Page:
Eventually I came to realize, like many kids losing a favored pet, that grief is something that can be overcome, whether the source be real or imaginary. It was a valuable lesson that would serve me the rest of my life.

    We played more and more, and characters lived and died. There is still, even today, that slight pang of loss when something, someone, you have nurtured finally comes to pass. And you move on. If anything, it gave me a new appreciation of life, any form of life.

    We played weekdays, we played weeknights, we played weekends, we played during our vacations, we had long "marathons". We played, and gathered at the wee hours of the morning at the nearby McDonald's or around a pizza to discuss the day's game. My mother, by then, was resigned. At least I wasn't in some back alley doing drugs.

    We played until the ping-pong table finally died as well, in a great resounding crash. R.I.P. You were the best gaming accessory ever! Of course, now we had to find space for 8 players...

    Since I was the youngest in the group (my best friend had a few months on me), the others were amused when I had to go home by 9 pm. They would play until very late (or early, depending on the point of view), but I had to go home. I would plead with my mother on the phone, for an extra hour, nay! an extra half-hour of playing. "Please! Please! Have pity!", I would squeak.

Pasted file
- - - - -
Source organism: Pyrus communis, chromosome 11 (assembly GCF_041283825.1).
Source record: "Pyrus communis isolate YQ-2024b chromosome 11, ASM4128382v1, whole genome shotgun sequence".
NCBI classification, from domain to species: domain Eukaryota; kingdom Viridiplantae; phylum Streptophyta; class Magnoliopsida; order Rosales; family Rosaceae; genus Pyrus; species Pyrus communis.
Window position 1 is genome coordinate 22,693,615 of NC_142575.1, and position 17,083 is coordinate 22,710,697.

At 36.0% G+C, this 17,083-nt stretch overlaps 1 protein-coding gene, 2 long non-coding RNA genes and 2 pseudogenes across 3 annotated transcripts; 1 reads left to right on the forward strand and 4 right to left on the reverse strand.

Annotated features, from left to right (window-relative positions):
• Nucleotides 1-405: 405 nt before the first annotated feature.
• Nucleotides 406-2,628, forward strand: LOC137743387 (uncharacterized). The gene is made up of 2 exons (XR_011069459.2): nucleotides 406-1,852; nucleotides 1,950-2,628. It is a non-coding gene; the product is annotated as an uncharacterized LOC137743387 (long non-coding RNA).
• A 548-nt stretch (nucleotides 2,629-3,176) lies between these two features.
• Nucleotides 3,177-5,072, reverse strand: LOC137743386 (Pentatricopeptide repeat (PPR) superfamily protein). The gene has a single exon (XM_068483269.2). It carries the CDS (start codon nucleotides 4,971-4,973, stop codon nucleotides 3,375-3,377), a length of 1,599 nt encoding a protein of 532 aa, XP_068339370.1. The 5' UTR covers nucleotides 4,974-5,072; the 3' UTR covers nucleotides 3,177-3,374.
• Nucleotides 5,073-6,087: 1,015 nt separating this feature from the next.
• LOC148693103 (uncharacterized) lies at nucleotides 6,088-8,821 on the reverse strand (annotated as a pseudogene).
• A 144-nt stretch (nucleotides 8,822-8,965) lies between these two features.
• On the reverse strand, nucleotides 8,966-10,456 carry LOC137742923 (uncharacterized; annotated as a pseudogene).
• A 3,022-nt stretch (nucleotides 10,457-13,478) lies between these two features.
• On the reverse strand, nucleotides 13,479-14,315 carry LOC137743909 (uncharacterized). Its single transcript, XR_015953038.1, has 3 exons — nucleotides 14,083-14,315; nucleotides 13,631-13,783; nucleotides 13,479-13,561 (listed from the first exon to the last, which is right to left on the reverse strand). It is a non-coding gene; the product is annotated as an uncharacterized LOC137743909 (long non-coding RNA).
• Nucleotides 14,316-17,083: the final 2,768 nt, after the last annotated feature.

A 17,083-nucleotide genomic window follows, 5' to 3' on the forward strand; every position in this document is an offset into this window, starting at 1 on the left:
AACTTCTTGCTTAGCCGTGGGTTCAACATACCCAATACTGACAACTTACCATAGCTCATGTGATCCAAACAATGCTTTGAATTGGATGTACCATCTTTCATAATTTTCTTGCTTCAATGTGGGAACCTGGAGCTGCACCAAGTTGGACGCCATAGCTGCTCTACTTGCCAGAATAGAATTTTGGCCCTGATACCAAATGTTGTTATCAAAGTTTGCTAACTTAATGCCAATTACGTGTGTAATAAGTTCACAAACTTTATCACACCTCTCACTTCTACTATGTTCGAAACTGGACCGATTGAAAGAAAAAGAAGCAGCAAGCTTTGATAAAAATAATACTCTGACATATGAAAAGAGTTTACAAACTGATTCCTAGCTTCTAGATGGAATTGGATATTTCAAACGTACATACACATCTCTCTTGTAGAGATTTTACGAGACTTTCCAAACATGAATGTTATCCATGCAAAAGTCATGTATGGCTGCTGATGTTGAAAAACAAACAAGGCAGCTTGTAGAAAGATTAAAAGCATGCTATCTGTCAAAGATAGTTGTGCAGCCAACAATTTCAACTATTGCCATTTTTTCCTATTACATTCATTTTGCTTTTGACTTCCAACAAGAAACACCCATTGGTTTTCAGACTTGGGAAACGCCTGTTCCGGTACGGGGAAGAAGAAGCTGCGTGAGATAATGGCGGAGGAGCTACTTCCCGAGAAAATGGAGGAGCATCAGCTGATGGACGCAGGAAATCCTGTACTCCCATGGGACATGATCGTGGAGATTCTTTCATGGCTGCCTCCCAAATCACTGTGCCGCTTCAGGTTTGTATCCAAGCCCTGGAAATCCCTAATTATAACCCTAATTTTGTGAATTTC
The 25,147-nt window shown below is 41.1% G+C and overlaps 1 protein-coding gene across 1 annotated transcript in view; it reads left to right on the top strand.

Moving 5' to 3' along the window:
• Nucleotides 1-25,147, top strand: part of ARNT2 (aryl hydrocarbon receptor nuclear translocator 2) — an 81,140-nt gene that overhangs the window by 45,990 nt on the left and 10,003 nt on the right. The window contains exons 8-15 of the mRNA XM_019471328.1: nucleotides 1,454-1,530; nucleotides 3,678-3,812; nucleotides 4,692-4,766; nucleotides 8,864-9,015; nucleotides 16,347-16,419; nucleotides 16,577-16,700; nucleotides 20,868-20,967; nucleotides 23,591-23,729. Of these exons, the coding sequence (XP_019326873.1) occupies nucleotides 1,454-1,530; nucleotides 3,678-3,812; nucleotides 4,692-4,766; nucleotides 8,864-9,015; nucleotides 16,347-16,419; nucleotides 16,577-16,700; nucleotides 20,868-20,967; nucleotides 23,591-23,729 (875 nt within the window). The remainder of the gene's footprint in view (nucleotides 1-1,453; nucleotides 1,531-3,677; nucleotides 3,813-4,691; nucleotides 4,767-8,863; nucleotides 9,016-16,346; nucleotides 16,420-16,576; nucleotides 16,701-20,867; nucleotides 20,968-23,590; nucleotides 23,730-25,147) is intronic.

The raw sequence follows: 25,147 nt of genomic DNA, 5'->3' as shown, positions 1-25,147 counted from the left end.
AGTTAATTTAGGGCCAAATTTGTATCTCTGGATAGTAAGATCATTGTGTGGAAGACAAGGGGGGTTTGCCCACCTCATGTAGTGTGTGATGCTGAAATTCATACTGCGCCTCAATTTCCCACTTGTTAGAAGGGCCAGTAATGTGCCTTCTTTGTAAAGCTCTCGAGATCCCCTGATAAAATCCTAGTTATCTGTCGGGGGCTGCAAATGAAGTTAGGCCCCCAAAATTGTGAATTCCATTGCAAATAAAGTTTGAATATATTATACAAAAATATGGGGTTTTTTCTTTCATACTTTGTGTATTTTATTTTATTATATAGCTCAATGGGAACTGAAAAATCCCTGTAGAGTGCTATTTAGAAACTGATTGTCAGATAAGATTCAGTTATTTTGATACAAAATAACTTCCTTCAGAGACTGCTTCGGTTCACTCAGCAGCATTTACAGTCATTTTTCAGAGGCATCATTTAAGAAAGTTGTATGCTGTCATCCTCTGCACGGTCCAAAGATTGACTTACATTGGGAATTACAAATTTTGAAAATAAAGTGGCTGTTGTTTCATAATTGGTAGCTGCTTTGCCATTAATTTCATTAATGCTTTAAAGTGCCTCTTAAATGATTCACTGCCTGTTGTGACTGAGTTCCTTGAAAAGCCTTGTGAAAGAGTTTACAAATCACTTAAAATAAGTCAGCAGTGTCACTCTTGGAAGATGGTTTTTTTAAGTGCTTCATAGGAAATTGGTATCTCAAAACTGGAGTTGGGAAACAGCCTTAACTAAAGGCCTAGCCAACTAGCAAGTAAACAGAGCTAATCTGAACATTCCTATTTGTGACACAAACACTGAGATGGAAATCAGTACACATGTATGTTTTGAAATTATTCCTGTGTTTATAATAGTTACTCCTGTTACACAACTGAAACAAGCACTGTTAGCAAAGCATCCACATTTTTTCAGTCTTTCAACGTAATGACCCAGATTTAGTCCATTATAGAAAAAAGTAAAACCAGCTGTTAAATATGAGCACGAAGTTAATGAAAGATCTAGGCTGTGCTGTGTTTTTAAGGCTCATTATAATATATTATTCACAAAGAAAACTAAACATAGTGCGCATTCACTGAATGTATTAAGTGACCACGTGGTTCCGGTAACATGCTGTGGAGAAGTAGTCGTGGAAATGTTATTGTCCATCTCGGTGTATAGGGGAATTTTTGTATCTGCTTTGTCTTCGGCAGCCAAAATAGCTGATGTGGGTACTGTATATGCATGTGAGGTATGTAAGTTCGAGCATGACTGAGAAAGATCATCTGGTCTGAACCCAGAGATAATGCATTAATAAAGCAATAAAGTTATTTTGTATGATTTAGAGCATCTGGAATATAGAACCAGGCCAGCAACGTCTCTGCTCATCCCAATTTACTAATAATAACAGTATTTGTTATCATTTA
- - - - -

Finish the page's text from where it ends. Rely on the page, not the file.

Even now, 26 years later, my friends taunt me by imitating my then-high-pitched voice. Sets me back a quarter century, every time.

    Over the years, some of my friends left town for their studies, or their work. Myself, I joined the military and moved around a fair bit. Even then, we still played, although less often. We would come back to our home town, or the whole gang whould move to where one of us was, just to play. Now, that's dedication...

    We would also play other role-playing games, like Gamma World, Traveller, Boot Hill, Top Secret, GURPS and countless more. But while these waxed and waned, D&D remained.

    Actually, D&D became our excuse to stay in touch with each other. More years passed, and some of us started families, some stopped playing and new players came on board. But we continued to regularly play, and we would write modules for tournaments.

    Today, three of us remain from the original 1977 group, including my DM. The other players have between 10 and 23 years of experience. And one is in a remote city, we play regularly with him every two weeks via NetMeeting.

    Our dedication to the game, and to each other, continues.

    I have played D&D for near three-quarters of my life. Another edition of D&D is now here, and like the others, will eventually come to pass. I look forward to many more editions, and hope that on my death bed I can look back at nine tenths of my life imagining wonderful things in the company of my friends.